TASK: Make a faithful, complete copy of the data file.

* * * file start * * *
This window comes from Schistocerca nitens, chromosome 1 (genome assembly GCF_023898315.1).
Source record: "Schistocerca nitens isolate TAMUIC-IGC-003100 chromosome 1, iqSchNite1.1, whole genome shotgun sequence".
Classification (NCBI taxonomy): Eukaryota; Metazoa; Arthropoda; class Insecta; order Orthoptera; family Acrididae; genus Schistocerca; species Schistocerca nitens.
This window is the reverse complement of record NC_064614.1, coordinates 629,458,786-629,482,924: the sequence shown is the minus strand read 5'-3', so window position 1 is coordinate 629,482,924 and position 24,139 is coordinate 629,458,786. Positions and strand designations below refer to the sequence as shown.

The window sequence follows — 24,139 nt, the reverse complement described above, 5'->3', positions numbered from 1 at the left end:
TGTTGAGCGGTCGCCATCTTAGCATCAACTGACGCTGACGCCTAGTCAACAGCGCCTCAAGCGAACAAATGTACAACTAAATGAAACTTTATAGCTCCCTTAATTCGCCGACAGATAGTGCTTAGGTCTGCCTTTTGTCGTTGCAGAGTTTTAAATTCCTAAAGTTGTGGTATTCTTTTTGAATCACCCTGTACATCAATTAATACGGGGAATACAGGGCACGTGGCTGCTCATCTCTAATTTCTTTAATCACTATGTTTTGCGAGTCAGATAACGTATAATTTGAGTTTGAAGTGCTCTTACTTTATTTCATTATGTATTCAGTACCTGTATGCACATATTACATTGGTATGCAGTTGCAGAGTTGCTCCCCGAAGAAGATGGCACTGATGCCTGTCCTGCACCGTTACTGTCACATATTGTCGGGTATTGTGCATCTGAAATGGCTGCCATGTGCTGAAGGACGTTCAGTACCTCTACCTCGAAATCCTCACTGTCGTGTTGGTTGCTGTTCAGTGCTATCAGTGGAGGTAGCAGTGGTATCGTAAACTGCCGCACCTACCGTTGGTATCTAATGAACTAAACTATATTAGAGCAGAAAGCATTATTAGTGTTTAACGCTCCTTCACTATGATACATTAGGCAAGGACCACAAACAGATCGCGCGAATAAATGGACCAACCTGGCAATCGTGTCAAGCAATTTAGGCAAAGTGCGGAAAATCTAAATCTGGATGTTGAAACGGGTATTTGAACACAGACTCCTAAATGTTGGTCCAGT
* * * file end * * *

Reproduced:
This window comes from Schistocerca nitens, chromosome 1 (genome assembly GCF_023898315.1).
Source record: "Schistocerca nitens isolate TAMUIC-IGC-003100 chromosome 1, iqSchNite1.1, whole genome shotgun sequence".
Classification (NCBI taxonomy): Eukaryota; Metazoa; Arthropoda; class Insecta; order Orthoptera; family Acrididae; genus Schistocerca; species Schistocerca nitens.
This window is the reverse complement of record NC_064614.1, coordinates 629,458,786-629,482,924: the sequence shown is the minus strand read 5'-3', so window position 1 is coordinate 629,482,924 and position 24,139 is coordinate 629,458,786. Positions and strand designations below refer to the sequence as shown.

The window sequence follows — 24,139 nt, the reverse complement described above, 5'->3', positions numbered from 1 at the left end:
TGTTGAGCGGTCGCCATCTTAGCATCAACTGACGCTGACGCCTAGTCAACAGCGCCTCAAGCGAACAAATGTACAACTAAATGAAACTTTATAGCTCCCTTAATTCGCCGACAGATAGTGCTTAGGTCTGCCTTTTGTCGTTGCAGAGTTTTAAATTCCTAAAGTTGTGGTATTCTTTTTGAATCACCCTGTACATCAATTAATACGGGGAATACAGGGCACGTGGCTGCTCATCTCTAATTTCTTTAATCACTATGTTTTGCGAGTCAGATAACGTATAATTTGAGTTTGAAGTGCTCTTACTTTATTTCATTATGTATTCAGTACCTGTATGCACATATTACATTGGTATGCAGTTGCAGAGTTGCTCCCCGAAGAAGATGGCACTGATGCCTGTCCTGCACCGTTACTGTCACATATTGTCGGGTATTGTGCATCTGAAATGGCTGCCATGTGCTGAAGGACGTTCAGTACCTCTACCTCGAAATCCTCACTGTCGTGTTGGTTGCTGTTCAGTGCTATCAGTGGAGGTAGCAGTGGTATCGTAAACTGCCGCACCTACCGTTGGTATCTAATGAACTAAACTATATTAGAGCAGAAAGCATTATTAGTGTTTAACGCTCCTTCACTATGATACATTAGGCAAGGACCACAAACAGATCGCGCGAATAAATGGACCAACCTGGCAATCGTGTCAAGCAATTTAGGCAAAGTGCGGAAAATCTAAATCTGGATGTTGAAACGGGTATTTGAACACAGACTCCTAAATGTTGGTCCAGT